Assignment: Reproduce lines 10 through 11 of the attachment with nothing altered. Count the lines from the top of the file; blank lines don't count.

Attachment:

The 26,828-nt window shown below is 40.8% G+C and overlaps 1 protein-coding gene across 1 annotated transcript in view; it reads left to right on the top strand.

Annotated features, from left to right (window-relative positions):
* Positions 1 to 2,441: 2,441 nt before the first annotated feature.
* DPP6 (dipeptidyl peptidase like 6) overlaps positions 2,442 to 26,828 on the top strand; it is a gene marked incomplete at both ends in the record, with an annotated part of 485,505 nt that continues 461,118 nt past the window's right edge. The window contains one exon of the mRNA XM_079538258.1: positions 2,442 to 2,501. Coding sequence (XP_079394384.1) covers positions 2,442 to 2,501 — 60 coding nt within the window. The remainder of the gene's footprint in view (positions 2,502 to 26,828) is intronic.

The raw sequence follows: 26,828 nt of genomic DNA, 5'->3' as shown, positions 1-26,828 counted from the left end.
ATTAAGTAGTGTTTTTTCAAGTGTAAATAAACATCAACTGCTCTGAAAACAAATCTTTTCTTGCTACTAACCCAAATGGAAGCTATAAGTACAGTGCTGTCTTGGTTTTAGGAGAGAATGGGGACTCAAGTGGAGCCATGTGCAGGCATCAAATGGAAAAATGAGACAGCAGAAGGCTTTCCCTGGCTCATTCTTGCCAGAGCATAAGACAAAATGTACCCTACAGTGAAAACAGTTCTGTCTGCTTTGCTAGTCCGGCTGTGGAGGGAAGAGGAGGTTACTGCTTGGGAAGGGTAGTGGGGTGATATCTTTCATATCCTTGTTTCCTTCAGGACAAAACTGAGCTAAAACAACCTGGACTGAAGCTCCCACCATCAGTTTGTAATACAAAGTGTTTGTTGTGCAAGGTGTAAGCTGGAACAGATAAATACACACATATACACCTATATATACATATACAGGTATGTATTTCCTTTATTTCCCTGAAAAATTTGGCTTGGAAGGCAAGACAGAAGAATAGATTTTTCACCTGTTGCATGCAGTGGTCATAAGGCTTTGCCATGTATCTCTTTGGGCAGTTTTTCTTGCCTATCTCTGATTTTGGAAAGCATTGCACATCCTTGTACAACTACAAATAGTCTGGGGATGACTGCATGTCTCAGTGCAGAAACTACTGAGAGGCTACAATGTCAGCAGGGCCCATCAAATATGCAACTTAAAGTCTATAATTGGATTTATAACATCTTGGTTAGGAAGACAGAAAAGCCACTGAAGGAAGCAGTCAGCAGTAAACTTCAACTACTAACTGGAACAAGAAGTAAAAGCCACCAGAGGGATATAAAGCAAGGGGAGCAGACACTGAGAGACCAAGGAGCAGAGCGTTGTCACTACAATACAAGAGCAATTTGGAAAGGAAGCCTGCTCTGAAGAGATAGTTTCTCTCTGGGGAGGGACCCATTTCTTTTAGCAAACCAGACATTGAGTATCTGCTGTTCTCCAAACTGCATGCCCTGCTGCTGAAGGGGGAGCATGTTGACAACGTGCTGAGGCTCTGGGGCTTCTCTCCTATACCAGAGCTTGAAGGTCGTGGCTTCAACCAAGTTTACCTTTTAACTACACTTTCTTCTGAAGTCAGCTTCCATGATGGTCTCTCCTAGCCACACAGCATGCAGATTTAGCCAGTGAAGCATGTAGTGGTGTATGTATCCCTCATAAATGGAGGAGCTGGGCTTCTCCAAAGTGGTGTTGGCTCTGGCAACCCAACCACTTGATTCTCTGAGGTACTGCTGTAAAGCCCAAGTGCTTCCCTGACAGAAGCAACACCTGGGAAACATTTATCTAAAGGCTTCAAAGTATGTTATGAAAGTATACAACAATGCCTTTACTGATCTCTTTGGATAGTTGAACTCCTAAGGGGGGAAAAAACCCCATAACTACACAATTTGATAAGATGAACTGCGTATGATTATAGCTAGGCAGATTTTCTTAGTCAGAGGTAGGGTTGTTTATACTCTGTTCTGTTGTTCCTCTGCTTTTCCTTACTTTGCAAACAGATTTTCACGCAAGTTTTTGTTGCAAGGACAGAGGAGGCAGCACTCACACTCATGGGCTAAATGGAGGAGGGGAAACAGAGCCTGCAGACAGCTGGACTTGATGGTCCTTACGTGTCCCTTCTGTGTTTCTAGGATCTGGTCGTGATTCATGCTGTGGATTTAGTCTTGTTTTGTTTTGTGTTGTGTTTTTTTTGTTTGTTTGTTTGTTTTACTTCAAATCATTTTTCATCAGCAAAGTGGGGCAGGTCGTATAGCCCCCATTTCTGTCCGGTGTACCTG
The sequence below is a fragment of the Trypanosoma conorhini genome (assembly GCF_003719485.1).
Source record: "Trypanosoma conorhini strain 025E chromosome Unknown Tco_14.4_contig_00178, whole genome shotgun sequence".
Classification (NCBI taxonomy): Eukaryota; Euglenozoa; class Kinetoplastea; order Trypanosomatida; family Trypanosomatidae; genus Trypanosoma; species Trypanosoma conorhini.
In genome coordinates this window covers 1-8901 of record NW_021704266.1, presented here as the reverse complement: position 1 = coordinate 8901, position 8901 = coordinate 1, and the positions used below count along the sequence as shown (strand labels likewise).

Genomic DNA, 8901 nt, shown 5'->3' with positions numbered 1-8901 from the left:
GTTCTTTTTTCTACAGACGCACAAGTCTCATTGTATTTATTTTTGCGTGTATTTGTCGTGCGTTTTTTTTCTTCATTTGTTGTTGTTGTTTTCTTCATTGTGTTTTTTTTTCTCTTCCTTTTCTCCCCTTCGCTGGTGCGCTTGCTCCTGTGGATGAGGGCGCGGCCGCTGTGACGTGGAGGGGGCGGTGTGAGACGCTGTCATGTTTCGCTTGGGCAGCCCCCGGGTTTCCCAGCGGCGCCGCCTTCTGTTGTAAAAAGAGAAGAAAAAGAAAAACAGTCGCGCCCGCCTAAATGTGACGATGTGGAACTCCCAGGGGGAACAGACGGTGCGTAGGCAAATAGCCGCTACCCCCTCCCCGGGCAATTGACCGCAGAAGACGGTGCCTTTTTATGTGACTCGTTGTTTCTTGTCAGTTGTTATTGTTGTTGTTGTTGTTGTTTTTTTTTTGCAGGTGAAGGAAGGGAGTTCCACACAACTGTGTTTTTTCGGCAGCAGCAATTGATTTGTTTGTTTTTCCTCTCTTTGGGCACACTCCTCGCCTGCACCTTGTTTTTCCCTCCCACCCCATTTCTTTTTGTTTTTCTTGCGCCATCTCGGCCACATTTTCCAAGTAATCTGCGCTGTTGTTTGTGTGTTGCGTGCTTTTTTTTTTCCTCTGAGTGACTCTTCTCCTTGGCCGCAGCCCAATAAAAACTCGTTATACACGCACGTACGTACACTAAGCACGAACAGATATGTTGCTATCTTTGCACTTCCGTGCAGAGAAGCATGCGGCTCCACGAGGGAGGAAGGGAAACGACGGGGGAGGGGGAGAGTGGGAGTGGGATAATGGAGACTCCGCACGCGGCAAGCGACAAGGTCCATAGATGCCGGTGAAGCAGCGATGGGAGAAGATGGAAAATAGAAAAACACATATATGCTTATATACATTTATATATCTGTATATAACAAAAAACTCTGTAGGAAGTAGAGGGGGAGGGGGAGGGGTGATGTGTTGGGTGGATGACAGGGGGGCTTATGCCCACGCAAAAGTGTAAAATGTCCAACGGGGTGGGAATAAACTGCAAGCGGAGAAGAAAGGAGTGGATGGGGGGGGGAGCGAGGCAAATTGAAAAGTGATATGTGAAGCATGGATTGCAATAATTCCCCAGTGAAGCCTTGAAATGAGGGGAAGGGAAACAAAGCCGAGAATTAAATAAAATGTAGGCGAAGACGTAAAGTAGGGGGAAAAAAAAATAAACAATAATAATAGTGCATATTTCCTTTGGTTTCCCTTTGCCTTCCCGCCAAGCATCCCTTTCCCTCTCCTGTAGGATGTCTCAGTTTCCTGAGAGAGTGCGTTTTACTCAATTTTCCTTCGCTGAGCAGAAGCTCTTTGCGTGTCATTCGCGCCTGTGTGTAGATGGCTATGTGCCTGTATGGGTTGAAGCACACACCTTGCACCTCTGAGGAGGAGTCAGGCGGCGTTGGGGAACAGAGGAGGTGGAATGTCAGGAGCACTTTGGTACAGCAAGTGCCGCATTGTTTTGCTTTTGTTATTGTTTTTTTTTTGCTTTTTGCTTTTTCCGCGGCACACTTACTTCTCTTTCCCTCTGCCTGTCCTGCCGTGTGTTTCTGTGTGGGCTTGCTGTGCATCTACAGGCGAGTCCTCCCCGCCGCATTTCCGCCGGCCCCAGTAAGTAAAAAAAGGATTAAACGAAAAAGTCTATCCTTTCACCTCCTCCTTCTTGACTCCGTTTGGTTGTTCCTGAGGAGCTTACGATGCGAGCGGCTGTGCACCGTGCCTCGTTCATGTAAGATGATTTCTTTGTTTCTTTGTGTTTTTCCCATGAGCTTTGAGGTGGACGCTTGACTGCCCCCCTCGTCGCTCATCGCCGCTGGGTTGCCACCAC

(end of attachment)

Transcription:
In genome coordinates this window covers 1-8901 of record NW_021704266.1, presented here as the reverse complement: position 1 = coordinate 8901, position 8901 = coordinate 1, and the positions used below count along the sequence as shown (strand labels likewise).

Genomic DNA, 8901 nt, shown 5'->3' with positions numbered 1-8901 from the left: